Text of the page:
We chat with the actor about Freddy Krueger and the genuine angry emotion he continually used throughout the franchise to connect with the monster.

Robert Englund Freddy Krueger

New Line Cinema

By Brad Gullickson · Published on August 4th, 2023

Welcome to World Builders, our ongoing series of conversations with the industry’s most productive and thoughtful behind-the-scenes craftspeople. In this entry, we chat with Robert Englund and directors Christopher Griffiths and Gary Smart about the new documentary Hollywood Dreams and Nightmares.


The horror genre is splattered with icons. Michael Myers, Leatherface, Jason Voorhees, Norman Bates, Freddy Krueger. What separates those last two from the rest is that the same performer primarily plays them. In Freddy’s case, that’s Robert Englund. As the decades have passed since A Nightmare on Elm Street premiered, it’s impossible to determine who’s more iconic, the character or the actor. You wouldn’t have one without the other.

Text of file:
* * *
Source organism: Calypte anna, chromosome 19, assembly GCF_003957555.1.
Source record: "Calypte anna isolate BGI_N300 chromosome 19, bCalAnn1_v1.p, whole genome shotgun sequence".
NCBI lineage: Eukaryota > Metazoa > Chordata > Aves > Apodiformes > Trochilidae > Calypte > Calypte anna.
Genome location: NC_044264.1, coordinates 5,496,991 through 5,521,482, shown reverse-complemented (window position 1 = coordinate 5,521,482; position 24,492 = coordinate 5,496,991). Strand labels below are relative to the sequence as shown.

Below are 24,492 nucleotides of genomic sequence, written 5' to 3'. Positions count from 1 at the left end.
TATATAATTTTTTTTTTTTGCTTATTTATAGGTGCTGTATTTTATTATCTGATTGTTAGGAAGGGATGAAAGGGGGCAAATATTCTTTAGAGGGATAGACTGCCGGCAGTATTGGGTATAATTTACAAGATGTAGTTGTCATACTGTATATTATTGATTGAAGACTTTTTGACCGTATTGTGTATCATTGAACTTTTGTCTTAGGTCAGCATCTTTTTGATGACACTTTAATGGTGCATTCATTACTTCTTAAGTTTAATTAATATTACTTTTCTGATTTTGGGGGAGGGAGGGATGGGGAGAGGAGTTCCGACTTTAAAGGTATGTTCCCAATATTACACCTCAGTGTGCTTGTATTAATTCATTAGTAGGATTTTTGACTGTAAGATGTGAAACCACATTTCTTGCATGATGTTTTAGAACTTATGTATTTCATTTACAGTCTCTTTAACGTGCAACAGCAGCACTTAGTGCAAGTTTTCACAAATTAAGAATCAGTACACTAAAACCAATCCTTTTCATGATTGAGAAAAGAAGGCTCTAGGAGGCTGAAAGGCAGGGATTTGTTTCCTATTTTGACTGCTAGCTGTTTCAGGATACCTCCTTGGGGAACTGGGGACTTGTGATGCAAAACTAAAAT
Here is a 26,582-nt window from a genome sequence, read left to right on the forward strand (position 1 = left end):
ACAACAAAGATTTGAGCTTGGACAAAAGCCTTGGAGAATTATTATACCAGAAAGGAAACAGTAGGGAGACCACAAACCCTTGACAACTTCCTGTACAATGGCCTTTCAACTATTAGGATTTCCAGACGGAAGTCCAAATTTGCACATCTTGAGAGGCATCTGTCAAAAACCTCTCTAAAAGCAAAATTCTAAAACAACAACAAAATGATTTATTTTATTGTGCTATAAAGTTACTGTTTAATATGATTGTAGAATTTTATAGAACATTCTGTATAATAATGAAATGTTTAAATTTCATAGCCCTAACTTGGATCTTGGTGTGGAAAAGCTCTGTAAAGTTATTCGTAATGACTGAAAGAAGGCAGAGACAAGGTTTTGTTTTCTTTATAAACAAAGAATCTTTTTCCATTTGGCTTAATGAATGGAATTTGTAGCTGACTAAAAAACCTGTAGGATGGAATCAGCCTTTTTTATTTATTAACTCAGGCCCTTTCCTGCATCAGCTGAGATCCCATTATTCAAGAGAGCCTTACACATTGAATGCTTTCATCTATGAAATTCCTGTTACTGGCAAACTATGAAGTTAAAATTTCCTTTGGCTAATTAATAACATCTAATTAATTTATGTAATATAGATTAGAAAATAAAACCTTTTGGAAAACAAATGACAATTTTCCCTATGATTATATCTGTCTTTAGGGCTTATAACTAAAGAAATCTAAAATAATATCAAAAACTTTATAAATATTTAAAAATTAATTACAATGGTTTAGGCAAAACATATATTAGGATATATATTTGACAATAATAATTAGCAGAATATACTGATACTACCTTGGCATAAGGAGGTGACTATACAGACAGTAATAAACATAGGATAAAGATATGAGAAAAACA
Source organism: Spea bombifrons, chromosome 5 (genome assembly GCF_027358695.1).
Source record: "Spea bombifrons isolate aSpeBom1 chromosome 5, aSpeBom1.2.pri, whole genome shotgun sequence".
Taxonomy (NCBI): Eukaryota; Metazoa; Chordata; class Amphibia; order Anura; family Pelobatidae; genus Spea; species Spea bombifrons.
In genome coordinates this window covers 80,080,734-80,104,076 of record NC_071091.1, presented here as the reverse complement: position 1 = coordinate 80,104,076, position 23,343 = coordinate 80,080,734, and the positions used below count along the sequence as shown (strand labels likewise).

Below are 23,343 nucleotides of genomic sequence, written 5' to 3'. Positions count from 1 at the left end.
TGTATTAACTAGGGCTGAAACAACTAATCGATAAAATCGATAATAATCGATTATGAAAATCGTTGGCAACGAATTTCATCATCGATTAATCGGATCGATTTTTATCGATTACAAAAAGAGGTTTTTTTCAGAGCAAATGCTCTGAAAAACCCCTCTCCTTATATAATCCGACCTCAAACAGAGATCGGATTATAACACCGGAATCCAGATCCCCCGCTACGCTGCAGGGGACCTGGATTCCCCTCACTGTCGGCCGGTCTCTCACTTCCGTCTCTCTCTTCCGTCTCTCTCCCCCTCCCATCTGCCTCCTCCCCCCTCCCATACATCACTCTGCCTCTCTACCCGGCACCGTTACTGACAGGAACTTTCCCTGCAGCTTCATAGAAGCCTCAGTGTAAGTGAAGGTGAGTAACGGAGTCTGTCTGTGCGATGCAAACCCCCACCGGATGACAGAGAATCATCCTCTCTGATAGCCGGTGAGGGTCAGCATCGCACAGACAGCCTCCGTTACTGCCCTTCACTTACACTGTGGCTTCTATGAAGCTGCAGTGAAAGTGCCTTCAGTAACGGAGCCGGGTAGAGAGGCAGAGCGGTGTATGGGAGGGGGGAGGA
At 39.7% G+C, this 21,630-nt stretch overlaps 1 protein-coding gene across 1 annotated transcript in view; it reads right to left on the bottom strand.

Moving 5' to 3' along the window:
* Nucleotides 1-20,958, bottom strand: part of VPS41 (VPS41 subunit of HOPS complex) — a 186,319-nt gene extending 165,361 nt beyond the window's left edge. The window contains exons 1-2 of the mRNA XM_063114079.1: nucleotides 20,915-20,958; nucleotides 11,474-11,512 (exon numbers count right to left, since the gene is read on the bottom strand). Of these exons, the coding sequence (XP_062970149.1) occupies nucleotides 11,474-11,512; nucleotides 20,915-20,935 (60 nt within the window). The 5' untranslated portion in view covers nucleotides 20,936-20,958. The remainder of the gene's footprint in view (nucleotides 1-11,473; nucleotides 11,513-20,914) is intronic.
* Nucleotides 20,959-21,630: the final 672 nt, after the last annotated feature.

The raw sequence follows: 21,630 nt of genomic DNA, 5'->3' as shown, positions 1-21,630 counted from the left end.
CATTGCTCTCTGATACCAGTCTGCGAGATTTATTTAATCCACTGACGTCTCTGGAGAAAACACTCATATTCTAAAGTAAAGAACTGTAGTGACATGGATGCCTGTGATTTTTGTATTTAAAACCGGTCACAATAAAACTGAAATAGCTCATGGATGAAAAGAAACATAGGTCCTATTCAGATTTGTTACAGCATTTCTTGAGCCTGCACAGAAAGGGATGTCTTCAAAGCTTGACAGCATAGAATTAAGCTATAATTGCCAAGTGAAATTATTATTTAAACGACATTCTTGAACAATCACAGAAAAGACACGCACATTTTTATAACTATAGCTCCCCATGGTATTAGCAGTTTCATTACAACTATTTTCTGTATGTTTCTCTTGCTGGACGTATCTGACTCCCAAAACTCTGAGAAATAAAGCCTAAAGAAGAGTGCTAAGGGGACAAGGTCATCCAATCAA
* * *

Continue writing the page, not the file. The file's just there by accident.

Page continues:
Fans and filmmakers Christopher Griffiths and Gary Smart began their Robert Englund obsession with Freddy Krueger but quickly developed a passion for the actor’s filmography. They transformed their enthusiasm into the exhaustively dense documentary Hollywood Dreams and Nightmares: The Robert Englund Story. Undoubtedly, they wanted to champion his most famous dream killer, but they also wanted every fan who walked away from their watch to transfer their Freddy infatuation toward other roles like Willie from V or Bill Gartley from The Mangler.